Sources and Pathways of Polycyclic Aromatic Hydrocarbons Transported to Alert, the Canadian High Arctic
journal contributionposted on 01.02.2010, 00:00 authored by Rong Wang, Shu Tao, Bin Wang, Yu Yang, Chang Lang, Yanxu Zhang, Jing Hu, Jianmin Ma, Hayley Hung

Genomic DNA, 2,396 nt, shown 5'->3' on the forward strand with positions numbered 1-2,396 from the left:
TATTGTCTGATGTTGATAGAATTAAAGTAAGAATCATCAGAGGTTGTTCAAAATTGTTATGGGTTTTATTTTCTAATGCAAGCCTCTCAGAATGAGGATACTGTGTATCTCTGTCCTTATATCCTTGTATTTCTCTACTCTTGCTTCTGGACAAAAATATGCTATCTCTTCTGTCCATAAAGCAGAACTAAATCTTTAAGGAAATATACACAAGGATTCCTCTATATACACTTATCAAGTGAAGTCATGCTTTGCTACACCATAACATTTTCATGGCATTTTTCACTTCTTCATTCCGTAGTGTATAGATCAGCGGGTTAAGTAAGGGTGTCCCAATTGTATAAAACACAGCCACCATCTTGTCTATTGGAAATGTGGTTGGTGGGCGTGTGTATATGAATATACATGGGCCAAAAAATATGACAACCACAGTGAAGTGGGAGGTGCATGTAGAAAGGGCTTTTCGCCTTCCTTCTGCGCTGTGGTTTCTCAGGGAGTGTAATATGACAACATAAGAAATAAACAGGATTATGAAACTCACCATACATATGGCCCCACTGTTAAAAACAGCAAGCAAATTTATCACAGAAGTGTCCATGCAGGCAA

A probabilistic function (integrated source contribution function, ISCF) based on backward air mass trajectory calculation was developed to track sources and atmospheric pathways of polycyclic aromatic hydrocarbons (PAHs) to the Canadian High Arctic station of Alert. In addition to the movement of air masses, the emission intensities at the sources and the major processes of partition, indirect photolysis, and deposition occurring on the way to the Arctic were incorporated into the ISCF. The predicted temporal trend of PAHs at Alert was validated by measured PAH concentrations throughout 2004. The PAH levels in the summer are orders of magnitude lower than those in the winter and spring when long-range atmospheric transport events occur more frequently. PAHs observed at Alert are mostly from East Asia (including Russia Far East), North Europe (including European Russia), and North America. These sources account for 25, 45, and 27% of PAHs atmospheric level at Alert, respectively. Source regions and transport pathways contributing to the PAHs contamination in the Canadian High Arctic vary seasonally. In the winter, Russia and Europe are the major sources. PAHs from these sources travel eastward and turn to the north at approximately 120°E before reaching Alert, in conjunction with the well-known Arctic haze events. In the spring, PAHs from Russia and Europe first migrate to the west and then turn to the north at 60°W toward Alert. The majority of PAHs in the summer are from northern Canada where they are carried to Alert via low-level transport pathways. In the fall, 70% of PAHs arriving at Alert are delivered from North American sources.